Premonition (2007) / Thriller-Fantasy
MPAA Rated: PG-13 for some violent content, disturbing images, thematic material and brief language
Running Time: 110 min.
Cast: Sandra Bullock, Julian McMahon, Nia Long, Kate Nelligan, Peter Stormare, Shyann McClure, Courtney Taylor Burness, Amber Valletta, Mark Macaulay, Jude Ciccolella
Director: Memnan Yapo
Screenplay: Bill Kelly
Review published March 18, 2007
Although Premonition does feature a couple of similarities to a release that came out from Japan just a couple of years before, Yogen, it's not a remake as a couple of sources I've read are claiming. True, they both are titled Premonition in their English releases, and feature protagonists who have the knowledge about a fated death that they try to stop. Coincidentally, they both also start with an accident involving a loved one who dies from getting hit by an out-of-control semi. However, practically everything else that occurs is wholly separate, as this newer release is two parts gimmicky thriller and one part spiritual awakening, with no parts ever hitting a stride to lift it out of mediocrity.
Sandra Bullock (Crash, Miss Congeniality 2) stars as Linda Hanson, who lives with her successful husband and two lovely daughters in a house that they own. Things seem to be going quite well until she gets a fateful knock on the door from the local sheriff telling her that her husband Jim (McMahon, Fantastic Four) died the day before in a car accident. It's a traumatic day that is short-lived, as when she awakens the next day, she finds Jim still alive. She dismisses it all as just a nightmare until she awakens again to discover herself a few days in the future, with Jim dead again. Knowing that she is bouncing around, Linda determines to try to figure out a way to keep her wits and perhaps prevent the fatal calamity from occurring, but with such a wild series of unlikely circumstances, no one will ever believe her.
If Premonition succeeds in keeping our interest, it's because of the twisty nature of the plot, which at least has us wondering if the events that have been said to occur actually will. Given that Linda never makes a concerted effort to actually do something different until the very last day, perhaps it may not surprise anyone who has seen his share of these sorts of temporal thrillers with an overriding theme on tricking fate as to how it will ultimately play out.
It is something we've seen before too many times, with the only new gimmick being that Linda can't actually see the future except that she lives her days during the course of one eventful week out of order. For her, the week occurs out of continuity, bouncing forward and back while still retaining memories that register to her in completely linear fashion. Since Linda is the main character, we are also in the dark right along with her, although it's interesting that everything that happens pre-Jim's accident does eventually occur as planned, while everything post can only (presumably) be an alternate reality.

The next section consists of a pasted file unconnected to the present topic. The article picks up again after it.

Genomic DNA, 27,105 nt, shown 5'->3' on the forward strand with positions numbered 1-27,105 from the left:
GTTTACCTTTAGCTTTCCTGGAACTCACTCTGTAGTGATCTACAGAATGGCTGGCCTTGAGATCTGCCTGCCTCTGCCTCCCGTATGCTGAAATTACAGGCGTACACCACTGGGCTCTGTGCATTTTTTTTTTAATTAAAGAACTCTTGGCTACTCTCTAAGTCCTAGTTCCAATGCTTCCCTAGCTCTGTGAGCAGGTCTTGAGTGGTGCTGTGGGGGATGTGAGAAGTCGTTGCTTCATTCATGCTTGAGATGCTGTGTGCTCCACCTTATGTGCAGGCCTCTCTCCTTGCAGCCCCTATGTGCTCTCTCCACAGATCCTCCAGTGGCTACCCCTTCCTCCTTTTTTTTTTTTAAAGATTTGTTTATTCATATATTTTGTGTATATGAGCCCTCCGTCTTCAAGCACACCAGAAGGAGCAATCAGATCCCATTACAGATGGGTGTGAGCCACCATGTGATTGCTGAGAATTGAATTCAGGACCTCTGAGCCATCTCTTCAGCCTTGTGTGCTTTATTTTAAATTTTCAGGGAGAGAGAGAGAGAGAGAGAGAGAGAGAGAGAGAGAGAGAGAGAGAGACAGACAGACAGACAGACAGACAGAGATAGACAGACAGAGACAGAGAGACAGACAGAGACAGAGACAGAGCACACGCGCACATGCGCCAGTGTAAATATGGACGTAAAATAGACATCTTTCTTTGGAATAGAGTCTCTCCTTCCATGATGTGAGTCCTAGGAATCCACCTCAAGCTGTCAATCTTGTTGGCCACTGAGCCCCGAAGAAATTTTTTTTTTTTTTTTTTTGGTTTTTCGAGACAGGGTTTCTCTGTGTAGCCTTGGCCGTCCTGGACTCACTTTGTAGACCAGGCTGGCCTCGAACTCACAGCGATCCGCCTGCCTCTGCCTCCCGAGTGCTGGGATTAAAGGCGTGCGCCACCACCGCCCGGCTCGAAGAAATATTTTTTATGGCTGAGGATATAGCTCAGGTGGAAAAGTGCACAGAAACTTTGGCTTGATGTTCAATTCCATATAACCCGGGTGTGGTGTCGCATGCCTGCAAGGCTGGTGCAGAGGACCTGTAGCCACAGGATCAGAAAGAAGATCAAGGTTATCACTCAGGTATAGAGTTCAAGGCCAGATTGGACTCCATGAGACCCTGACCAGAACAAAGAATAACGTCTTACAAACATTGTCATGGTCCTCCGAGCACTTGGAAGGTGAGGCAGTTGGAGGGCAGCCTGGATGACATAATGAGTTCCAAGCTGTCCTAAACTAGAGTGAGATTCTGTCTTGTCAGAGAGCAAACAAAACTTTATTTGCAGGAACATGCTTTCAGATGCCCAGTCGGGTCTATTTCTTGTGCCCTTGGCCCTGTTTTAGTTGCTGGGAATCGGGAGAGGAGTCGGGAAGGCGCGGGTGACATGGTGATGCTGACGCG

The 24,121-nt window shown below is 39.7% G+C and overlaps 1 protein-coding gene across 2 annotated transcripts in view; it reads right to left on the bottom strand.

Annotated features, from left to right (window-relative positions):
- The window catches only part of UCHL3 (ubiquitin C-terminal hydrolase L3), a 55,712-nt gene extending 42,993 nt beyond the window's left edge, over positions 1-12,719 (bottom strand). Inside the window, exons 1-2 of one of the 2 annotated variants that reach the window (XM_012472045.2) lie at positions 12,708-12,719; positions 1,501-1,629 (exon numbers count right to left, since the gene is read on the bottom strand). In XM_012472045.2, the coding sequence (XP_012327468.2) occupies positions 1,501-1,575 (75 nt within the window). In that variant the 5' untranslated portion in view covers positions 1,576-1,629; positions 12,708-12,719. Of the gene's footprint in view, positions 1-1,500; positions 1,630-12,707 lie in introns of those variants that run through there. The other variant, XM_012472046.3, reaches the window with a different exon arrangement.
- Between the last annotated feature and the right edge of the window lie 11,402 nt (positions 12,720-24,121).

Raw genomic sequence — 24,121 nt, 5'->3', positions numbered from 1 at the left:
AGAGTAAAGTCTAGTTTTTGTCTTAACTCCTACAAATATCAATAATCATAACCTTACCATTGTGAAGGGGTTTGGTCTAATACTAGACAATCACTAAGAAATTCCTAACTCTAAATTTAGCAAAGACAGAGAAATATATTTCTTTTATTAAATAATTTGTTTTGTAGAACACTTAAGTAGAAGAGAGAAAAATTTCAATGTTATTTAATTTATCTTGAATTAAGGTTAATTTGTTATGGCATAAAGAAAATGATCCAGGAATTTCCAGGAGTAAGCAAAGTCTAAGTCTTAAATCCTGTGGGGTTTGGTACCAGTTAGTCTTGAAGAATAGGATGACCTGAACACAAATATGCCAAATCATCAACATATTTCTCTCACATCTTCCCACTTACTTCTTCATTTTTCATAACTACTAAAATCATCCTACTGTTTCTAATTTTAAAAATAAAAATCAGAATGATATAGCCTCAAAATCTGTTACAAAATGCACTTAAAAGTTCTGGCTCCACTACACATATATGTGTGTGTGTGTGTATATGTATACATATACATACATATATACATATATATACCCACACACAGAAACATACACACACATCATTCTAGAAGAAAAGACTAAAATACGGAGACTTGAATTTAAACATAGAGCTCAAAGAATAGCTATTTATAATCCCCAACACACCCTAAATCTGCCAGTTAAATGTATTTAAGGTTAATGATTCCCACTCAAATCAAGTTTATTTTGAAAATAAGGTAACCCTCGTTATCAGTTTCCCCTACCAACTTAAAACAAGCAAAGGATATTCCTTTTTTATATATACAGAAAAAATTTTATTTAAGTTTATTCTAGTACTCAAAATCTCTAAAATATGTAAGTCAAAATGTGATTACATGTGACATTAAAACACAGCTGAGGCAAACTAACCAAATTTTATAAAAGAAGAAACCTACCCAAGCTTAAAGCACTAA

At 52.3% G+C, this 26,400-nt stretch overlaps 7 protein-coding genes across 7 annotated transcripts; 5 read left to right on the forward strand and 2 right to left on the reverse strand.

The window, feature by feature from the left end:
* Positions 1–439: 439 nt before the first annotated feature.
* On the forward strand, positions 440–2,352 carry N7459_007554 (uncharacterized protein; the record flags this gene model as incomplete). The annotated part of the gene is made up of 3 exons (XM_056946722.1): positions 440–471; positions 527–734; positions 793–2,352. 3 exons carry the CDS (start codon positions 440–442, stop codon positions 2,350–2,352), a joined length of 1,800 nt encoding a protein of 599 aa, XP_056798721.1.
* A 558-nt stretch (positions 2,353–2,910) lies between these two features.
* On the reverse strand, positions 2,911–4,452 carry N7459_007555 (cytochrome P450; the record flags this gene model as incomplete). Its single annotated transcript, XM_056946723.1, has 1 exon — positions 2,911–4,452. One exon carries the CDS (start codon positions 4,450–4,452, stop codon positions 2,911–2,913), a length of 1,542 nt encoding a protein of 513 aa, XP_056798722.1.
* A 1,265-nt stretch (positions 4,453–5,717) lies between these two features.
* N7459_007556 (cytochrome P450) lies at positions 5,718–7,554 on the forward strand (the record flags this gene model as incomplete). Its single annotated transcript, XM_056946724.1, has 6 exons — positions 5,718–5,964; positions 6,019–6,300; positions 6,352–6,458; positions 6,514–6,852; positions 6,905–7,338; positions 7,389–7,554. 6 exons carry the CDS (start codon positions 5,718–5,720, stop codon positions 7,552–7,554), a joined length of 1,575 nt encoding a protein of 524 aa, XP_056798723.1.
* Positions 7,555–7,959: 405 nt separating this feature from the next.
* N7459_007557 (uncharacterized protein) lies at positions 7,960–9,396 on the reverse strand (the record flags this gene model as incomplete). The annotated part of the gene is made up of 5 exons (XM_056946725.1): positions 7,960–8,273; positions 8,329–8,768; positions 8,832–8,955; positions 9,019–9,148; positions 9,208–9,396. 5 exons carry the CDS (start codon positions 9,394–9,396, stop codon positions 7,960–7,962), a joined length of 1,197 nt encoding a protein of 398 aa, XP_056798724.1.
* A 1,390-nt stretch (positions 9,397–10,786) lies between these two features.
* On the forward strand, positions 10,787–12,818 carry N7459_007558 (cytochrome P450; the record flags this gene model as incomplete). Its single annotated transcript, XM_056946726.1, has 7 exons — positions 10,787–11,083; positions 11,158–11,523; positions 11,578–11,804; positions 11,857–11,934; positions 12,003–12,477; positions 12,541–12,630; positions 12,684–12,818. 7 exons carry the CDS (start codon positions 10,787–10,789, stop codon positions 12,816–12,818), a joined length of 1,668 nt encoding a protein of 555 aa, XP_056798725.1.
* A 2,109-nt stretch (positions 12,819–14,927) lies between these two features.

Although there is an attempt to tie in the film into some sort of spiritual mumbo-jumbo regarding faith and fulfillment, the crux of Premonition is to entertain us as a teaser thriller that divulges things as needed in order to keep us reeled in as to how events will eventually play out. It does find an interesting wrinkle by suggesting that Linda's remorse over knowing that her husband is slated to die causes her to uncover feelings that had been dormant due to a staleness in their marriage. While it does spark a bit of latter half interest, the characters aren't drawn with a romance in mind, and though Bullock does pull off a performance that suggests that her husband's potential death is something she desperately doesn't want to happen, the climax of the film still rings hollow, as we never see Jim as anything other than an essential plot device from which everything else spins off of.
Unlike Groundhog Day, which has a main character actively trying to do everything he can to affect a certain outcome, or to make sure that one doesn't happen, the frustration of Premonition comes from knowing that a person who would actually be stuck in such a situation would do everything possible not to replicate a single thing that is to occur. Linda knows that she met a doctor (Stormare, Constantine) that prescribed lithium to overcome her emotional condition, and yet she still goes to see him. She knows that she is to meet her husband's would-be mistress on a certain day, and doesn't do everything she can to stop it from occurring. Even the simple act of throwing a wadded-up, torn page out of a phone book in the waste can is replicated. Perhaps it would have been a more interesting angle for Linda to subconsciously want her husband to die, which would explain why she would allow herself to make sure every event she knows to happen actually does.
At this stage in Sandra Bullock's career, it's difficult to watch someone with the potential to do so much more squander her girl-next-door appeal in ridiculous, unappealing b-movie plots. It's the second temporally-askew film in a row for her, after The Lake House, where she also happened to exist in the past and future of a lover that is slated to die. I wish that Bullock would actually have the ability to foresee future events, as it might be the only chance she has to save her career from the downward spiral that it seems to be stuck in. Like the characters she plays in these gimmick-laden thrillers, Sandra too exhibits few signs of proactively stopping herself from a following the path of certain catastrophe.
©2007 Vince Leo